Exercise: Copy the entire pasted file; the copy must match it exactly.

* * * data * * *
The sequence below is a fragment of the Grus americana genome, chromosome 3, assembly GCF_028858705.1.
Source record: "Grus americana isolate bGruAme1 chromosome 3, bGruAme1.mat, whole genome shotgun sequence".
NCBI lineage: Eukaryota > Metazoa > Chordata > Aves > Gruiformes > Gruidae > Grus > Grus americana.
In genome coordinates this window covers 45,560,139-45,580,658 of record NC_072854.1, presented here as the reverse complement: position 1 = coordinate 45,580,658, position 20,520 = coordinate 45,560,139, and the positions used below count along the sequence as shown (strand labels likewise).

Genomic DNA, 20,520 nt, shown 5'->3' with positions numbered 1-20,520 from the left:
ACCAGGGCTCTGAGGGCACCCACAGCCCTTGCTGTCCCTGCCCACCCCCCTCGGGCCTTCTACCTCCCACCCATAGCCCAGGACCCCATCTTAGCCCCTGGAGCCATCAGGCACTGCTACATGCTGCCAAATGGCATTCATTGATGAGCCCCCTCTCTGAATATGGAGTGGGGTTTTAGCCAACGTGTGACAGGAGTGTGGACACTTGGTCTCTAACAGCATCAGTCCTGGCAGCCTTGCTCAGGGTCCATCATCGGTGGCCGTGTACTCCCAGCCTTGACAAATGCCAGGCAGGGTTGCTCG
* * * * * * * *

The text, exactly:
The sequence below is a fragment of the Grus americana genome, chromosome 3, assembly GCF_028858705.1.
Source record: "Grus americana isolate bGruAme1 chromosome 3, bGruAme1.mat, whole genome shotgun sequence".
NCBI lineage: Eukaryota > Metazoa > Chordata > Aves > Gruiformes > Gruidae > Grus > Grus americana.
In genome coordinates this window covers 45,560,139-45,580,658 of record NC_072854.1, presented here as the reverse complement: position 1 = coordinate 45,580,658, position 20,520 = coordinate 45,560,139, and the positions used below count along the sequence as shown (strand labels likewise).

Genomic DNA, 20,520 nt, shown 5'->3' with positions numbered 1-20,520 from the left:
ACCAGGGCTCTGAGGGCACCCACAGCCCTTGCTGTCCCTGCCCACCCCCCTCGGGCCTTCTACCTCCCACCCATAGCCCAGGACCCCATCTTAGCCCCTGGAGCCATCAGGCACTGCTACATGCTGCCAAATGGCATTCATTGATGAGCCCCCTCTCTGAATATGGAGTGGGGTTTTAGCCAACGTGTGACAGGAGTGTGGACACTTGGTCTCTAACAGCATCAGTCCTGGCAGCCTTGCTCAGGGTCCATCATCGGTGGCCGTGTACTCCCAGCCTTGACAAATGCCAGGCAGGGTTGCTCG